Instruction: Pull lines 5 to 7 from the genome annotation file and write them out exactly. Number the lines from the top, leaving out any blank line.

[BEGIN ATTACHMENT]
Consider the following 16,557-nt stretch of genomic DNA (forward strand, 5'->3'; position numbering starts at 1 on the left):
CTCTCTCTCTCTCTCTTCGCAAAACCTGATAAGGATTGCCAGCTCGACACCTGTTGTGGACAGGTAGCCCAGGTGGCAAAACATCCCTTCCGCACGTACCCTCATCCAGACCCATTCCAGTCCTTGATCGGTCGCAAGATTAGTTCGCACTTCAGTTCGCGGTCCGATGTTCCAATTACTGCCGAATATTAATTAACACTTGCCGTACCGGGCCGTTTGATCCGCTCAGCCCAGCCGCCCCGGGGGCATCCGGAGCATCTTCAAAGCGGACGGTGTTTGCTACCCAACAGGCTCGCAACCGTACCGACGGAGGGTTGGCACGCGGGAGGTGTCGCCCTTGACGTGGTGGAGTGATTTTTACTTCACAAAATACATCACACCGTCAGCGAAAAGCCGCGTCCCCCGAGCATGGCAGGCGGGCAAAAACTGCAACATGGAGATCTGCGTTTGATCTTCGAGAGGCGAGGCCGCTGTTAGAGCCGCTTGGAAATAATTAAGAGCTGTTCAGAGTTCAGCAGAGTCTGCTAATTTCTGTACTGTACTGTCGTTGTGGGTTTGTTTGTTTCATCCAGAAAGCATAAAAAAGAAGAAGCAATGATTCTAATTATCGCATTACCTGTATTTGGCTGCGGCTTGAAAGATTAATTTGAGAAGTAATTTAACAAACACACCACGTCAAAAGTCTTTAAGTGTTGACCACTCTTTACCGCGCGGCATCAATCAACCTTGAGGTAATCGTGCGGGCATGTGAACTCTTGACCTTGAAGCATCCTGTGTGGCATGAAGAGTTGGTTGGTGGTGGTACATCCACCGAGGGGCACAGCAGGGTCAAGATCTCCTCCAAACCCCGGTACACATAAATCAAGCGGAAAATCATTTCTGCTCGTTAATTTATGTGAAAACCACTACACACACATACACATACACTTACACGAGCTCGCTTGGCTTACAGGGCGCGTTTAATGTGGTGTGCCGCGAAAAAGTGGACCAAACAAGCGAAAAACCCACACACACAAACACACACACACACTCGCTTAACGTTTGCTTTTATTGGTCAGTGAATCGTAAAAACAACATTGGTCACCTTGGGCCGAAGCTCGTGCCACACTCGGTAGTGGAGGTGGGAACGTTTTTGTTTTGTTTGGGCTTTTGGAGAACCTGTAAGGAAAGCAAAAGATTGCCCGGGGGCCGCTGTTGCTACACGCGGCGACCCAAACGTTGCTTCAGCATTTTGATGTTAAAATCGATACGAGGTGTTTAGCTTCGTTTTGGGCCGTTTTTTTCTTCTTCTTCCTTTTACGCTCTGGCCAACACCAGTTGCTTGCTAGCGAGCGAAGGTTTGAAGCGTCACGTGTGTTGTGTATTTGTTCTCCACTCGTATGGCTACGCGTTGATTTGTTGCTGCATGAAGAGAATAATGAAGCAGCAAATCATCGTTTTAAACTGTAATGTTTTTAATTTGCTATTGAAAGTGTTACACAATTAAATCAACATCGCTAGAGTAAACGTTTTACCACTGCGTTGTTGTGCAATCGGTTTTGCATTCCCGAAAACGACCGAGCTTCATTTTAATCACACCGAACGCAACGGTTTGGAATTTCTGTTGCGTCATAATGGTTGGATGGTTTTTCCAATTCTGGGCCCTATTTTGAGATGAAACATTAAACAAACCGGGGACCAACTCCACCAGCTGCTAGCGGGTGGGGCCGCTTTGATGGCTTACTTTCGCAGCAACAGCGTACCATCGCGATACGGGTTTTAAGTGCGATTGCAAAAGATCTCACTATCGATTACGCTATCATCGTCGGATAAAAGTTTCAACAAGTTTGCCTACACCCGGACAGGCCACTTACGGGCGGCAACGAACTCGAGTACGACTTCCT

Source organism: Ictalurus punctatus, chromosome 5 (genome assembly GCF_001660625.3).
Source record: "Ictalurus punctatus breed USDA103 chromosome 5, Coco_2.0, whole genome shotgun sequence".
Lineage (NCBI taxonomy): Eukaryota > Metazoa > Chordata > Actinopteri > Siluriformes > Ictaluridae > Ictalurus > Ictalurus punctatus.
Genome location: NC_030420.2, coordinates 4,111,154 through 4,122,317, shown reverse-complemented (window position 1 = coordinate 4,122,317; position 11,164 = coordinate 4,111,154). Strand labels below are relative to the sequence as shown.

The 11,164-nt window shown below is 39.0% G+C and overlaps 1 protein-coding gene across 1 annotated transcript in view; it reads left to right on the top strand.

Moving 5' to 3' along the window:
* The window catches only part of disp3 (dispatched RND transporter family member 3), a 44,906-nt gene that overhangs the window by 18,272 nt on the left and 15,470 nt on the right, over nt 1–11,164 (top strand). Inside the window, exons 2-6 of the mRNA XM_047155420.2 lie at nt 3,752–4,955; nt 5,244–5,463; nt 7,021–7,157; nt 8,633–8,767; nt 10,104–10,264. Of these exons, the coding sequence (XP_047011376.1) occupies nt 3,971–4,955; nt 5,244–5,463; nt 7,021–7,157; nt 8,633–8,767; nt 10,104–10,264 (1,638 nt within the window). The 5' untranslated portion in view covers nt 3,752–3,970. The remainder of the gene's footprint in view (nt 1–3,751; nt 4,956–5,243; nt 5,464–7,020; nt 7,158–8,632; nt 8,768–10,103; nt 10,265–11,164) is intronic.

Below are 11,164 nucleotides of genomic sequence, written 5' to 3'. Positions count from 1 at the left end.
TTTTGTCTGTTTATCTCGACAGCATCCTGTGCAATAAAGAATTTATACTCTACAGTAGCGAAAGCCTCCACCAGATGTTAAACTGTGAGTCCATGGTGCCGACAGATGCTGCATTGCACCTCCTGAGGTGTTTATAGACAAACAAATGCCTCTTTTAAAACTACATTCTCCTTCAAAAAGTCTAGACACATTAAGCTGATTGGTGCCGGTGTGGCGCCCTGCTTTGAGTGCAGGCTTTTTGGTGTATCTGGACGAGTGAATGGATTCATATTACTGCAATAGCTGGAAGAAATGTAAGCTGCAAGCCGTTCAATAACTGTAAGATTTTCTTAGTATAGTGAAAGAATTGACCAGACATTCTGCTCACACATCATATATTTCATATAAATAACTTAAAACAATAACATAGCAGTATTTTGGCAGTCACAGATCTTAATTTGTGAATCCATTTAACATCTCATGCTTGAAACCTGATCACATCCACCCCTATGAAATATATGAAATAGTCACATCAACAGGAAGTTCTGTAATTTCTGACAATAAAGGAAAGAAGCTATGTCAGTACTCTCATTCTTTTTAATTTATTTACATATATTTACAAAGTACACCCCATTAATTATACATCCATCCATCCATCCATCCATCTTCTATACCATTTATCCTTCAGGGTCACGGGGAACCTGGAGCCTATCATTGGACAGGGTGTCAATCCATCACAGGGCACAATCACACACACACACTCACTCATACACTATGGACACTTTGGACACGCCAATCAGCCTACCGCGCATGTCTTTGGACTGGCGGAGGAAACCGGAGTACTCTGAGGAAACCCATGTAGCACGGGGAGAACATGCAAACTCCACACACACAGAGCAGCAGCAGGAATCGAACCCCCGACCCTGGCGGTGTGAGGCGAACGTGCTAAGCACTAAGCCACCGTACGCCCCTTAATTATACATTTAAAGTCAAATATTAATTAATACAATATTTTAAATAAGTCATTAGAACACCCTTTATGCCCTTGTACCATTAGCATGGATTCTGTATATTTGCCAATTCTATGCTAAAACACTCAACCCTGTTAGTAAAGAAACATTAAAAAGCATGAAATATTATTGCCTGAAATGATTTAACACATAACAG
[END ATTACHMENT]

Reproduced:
Lineage (NCBI taxonomy): Eukaryota > Metazoa > Chordata > Actinopteri > Siluriformes > Ictaluridae > Ictalurus > Ictalurus punctatus.
Genome location: NC_030420.2, coordinates 4,111,154 through 4,122,317, shown reverse-complemented (window position 1 = coordinate 4,122,317; position 11,164 = coordinate 4,111,154). Strand labels below are relative to the sequence as shown.

The 11,164-nt window shown below is 39.0% G+C and overlaps 1 protein-coding gene across 1 annotated transcript in view; it reads left to right on the top strand.